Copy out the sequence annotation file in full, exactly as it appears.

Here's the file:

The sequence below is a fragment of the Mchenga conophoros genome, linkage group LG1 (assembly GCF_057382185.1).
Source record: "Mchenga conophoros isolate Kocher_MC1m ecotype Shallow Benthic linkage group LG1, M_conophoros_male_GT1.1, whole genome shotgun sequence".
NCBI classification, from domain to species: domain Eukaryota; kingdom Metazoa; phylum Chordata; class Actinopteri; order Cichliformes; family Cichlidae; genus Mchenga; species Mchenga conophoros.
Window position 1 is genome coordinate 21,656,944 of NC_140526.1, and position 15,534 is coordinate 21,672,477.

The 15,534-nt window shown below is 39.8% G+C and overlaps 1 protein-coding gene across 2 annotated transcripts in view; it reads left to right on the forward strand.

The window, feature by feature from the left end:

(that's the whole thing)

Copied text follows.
The sequence below is a fragment of the Mchenga conophoros genome, linkage group LG1 (assembly GCF_057382185.1).
Source record: "Mchenga conophoros isolate Kocher_MC1m ecotype Shallow Benthic linkage group LG1, M_conophoros_male_GT1.1, whole genome shotgun sequence".
NCBI classification, from domain to species: domain Eukaryota; kingdom Metazoa; phylum Chordata; class Actinopteri; order Cichliformes; family Cichlidae; genus Mchenga; species Mchenga conophoros.
Window position 1 is genome coordinate 21,656,944 of NC_140526.1, and position 15,534 is coordinate 21,672,477.

The 15,534-nt window shown below is 39.8% G+C and overlaps 1 protein-coding gene across 2 annotated transcripts in view; it reads left to right on the forward strand.

The window, feature by feature from the left end: